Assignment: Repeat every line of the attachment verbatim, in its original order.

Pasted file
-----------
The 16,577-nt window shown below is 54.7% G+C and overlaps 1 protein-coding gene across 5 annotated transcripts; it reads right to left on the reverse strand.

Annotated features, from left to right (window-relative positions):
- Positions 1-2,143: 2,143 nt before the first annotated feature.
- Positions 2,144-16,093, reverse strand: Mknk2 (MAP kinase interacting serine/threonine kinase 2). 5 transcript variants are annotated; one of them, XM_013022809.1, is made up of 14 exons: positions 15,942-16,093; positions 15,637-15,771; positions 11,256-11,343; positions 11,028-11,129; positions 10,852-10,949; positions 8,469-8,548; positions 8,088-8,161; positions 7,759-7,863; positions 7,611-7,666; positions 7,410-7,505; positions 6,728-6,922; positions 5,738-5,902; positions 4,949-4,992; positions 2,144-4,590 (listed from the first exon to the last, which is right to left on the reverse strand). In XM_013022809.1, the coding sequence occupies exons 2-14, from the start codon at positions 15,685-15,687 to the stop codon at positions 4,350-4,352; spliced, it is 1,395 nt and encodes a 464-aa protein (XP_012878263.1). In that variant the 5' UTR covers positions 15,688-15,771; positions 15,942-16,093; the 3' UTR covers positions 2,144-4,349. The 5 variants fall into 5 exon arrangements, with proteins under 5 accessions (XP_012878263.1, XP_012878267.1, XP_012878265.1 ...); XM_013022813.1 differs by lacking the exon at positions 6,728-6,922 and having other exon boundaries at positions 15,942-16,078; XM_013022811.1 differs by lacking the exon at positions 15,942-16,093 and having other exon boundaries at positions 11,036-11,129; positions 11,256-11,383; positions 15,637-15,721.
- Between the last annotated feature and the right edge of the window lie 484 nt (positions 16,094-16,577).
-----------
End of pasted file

The 16,577-nt window shown below is 54.7% G+C and overlaps 1 protein-coding gene across 5 annotated transcripts; it reads right to left on the reverse strand.

Annotated features, from left to right (window-relative positions):
- Positions 1-2,143: 2,143 nt before the first annotated feature.
- Positions 2,144-16,093, reverse strand: Mknk2 (MAP kinase interacting serine/threonine kinase 2). 5 transcript variants are annotated; one of them, XM_013022809.1, is made up of 14 exons: positions 15,942-16,093; positions 15,637-15,771; positions 11,256-11,343; positions 11,028-11,129; positions 10,852-10,949; positions 8,469-8,548; positions 8,088-8,161; positions 7,759-7,863; positions 7,611-7,666; positions 7,410-7,505; positions 6,728-6,922; positions 5,738-5,902; positions 4,949-4,992; positions 2,144-4,590 (listed from the first exon to the last, which is right to left on the reverse strand). In XM_013022809.1, the coding sequence occupies exons 2-14, from the start codon at positions 15,685-15,687 to the stop codon at positions 4,350-4,352; spliced, it is 1,395 nt and encodes a 464-aa protein (XP_012878263.1). In that variant the 5' UTR covers positions 15,688-15,771; positions 15,942-16,093; the 3' UTR covers positions 2,144-4,349. The 5 variants fall into 5 exon arrangements, with proteins under 5 accessions (XP_012878263.1, XP_012878267.1, XP_012878265.1 ...); XM_013022813.1 differs by lacking the exon at positions 6,728-6,922 and having other exon boundaries at positions 15,942-16,078; XM_013022811.1 differs by lacking the exon at positions 15,942-16,093 and having other exon boundaries at positions 11,036-11,129; positions 11,256-11,383; positions 15,637-15,721.
- Between the last annotated feature and the right edge of the window lie 484 nt (positions 16,094-16,577).